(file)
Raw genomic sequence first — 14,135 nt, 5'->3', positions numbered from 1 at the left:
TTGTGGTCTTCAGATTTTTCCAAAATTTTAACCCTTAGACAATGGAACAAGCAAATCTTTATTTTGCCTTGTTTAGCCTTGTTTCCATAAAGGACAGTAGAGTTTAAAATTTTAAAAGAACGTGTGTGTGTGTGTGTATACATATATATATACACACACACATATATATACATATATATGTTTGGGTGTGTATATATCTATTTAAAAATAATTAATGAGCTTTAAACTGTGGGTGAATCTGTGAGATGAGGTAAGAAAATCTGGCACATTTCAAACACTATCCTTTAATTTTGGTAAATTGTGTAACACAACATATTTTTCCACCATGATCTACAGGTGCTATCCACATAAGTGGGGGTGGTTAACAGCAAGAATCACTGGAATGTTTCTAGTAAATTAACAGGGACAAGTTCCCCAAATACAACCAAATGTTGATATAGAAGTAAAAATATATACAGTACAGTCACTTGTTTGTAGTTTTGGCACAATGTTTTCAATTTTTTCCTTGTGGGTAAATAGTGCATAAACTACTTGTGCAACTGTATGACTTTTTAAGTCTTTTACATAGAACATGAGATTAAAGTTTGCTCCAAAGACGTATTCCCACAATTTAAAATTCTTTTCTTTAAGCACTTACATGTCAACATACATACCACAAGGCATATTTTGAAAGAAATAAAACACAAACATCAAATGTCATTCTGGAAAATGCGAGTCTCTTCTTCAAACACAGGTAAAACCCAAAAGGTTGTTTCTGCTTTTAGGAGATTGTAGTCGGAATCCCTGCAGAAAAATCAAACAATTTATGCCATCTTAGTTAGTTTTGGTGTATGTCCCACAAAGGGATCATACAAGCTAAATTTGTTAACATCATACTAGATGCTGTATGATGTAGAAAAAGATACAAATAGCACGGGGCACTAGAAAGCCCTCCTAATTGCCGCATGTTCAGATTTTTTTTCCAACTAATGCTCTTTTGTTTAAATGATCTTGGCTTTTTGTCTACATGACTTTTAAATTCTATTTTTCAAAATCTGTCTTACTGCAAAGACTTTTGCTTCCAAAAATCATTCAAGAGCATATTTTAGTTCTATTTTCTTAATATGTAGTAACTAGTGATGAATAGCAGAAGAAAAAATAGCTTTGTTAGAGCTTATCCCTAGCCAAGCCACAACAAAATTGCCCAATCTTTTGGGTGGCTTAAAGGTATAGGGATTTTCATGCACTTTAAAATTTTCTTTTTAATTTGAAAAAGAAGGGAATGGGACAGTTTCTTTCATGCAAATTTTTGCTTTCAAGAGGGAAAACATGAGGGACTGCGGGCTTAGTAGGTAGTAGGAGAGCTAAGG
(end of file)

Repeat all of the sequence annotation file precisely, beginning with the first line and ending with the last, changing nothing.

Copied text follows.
Raw genomic sequence first — 14,135 nt, 5'->3', positions numbered from 1 at the left:
TTGTGGTCTTCAGATTTTTCCAAAATTTTAACCCTTAGACAATGGAACAAGCAAATCTTTATTTTGCCTTGTTTAGCCTTGTTTCCATAAAGGACAGTAGAGTTTAAAATTTTAAAAGAACGTGTGTGTGTGTGTGTATACATATATATATACACACACACATATATATACATATATATGTTTGGGTGTGTATATATCTATTTAAAAATAATTAATGAGCTTTAAACTGTGGGTGAATCTGTGAGATGAGGTAAGAAAATCTGGCACATTTCAAACACTATCCTTTAATTTTGGTAAATTGTGTAACACAACATATTTTTCCACCATGATCTACAGGTGCTATCCACATAAGTGGGGGTGGTTAACAGCAAGAATCACTGGAATGTTTCTAGTAAATTAACAGGGACAAGTTCCCCAAATACAACCAAATGTTGATATAGAAGTAAAAATATATACAGTACAGTCACTTGTTTGTAGTTTTGGCACAATGTTTTCAATTTTTTCCTTGTGGGTAAATAGTGCATAAACTACTTGTGCAACTGTATGACTTTTTAAGTCTTTTACATAGAACATGAGATTAAAGTTTGCTCCAAAGACGTATTCCCACAATTTAAAATTCTTTTCTTTAAGCACTTACATGTCAACATACATACCACAAGGCATATTTTGAAAGAAATAAAACACAAACATCAAATGTCATTCTGGAAAATGCGAGTCTCTTCTTCAAACACAGGTAAAACCCAAAAGGTTGTTTCTGCTTTTAGGAGATTGTAGTCGGAATCCCTGCAGAAAAATCAAACAATTTATGCCATCTTAGTTAGTTTTGGTGTATGTCCCACAAAGGGATCATACAAGCTAAATTTGTTAACATCATACTAGATGCTGTATGATGTAGAAAAAGATACAAATAGCACGGGGCACTAGAAAGCCCTCCTAATTGCCGCATGTTCAGATTTTTTTTCCAACTAATGCTCTTTTGTTTAAATGATCTTGGCTTTTTGTCTACATGACTTTTAAATTCTATTTTTCAAAATCTGTCTTACTGCAAAGACTTTTGCTTCCAAAAATCATTCAAGAGCATATTTTAGTTCTATTTTCTTAATATGTAGTAACTAGTGATGAATAGCAGAAGAAAAAATAGCTTTGTTAGAGCTTATCCCTAGCCAAGCCACAACAAAATTGCCCAATCTTTTGGGTGGCTTAAAGGTATAGGGATTTTCATGCACTTTAAAATTTTCTTTTTAATTTGAAAAAGAAGGGAATGGGACAGTTTCTTTCATGCAAATTTTTGCTTTCAAGAGGGAAAACATGAGGGACTGCGGGCTTAGTAGGTAGTAGGAGAGCTAAGG